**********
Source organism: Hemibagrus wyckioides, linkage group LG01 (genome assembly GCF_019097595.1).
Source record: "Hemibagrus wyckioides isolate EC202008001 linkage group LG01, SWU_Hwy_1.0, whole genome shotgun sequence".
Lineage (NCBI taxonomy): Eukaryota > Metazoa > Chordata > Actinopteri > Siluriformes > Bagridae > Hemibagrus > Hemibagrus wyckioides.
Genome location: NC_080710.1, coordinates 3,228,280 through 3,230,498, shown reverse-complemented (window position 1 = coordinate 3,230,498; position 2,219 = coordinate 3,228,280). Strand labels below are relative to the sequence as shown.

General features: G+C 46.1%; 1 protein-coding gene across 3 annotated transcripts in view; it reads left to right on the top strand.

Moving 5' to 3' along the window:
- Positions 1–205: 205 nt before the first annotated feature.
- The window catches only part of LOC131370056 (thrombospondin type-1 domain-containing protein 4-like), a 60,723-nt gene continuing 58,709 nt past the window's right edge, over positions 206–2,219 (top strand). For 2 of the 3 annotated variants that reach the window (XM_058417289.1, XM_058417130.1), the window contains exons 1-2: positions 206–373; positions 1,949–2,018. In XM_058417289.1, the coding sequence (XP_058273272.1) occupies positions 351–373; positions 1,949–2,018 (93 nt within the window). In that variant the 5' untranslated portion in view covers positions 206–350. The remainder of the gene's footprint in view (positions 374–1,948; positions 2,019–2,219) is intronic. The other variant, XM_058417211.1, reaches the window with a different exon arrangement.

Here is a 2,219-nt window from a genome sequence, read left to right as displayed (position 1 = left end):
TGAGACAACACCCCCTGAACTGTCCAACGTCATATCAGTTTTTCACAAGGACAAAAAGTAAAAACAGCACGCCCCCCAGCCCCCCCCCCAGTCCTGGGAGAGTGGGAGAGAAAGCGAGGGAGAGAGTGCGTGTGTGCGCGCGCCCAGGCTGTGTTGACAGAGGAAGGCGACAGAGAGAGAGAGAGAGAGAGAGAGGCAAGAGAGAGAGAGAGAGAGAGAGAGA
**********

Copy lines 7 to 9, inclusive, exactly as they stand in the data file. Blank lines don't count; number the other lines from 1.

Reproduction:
- Positions 1–205: 205 nt before the first annotated feature.
- The window catches only part of LOC131370056 (thrombospondin type-1 domain-containing protein 4-like), a 60,723-nt gene continuing 58,709 nt past the window's right edge, over positions 206–2,219 (top strand). For 2 of the 3 annotated variants that reach the window (XM_058417289.1, XM_058417130.1), the window contains exons 1-2: positions 206–373; positions 1,949–2,018. In XM_058417289.1, the coding sequence (XP_058273272.1) occupies positions 351–373; positions 1,949–2,018 (93 nt within the window). In that variant the 5' untranslated portion in view covers positions 206–350. The remainder of the gene's footprint in view (positions 374–1,948; positions 2,019–2,219) is intronic. The other variant, XM_058417211.1, reaches the window with a different exon arrangement.

Here is a 2,219-nt window from a genome sequence, read left to right as displayed (position 1 = left end):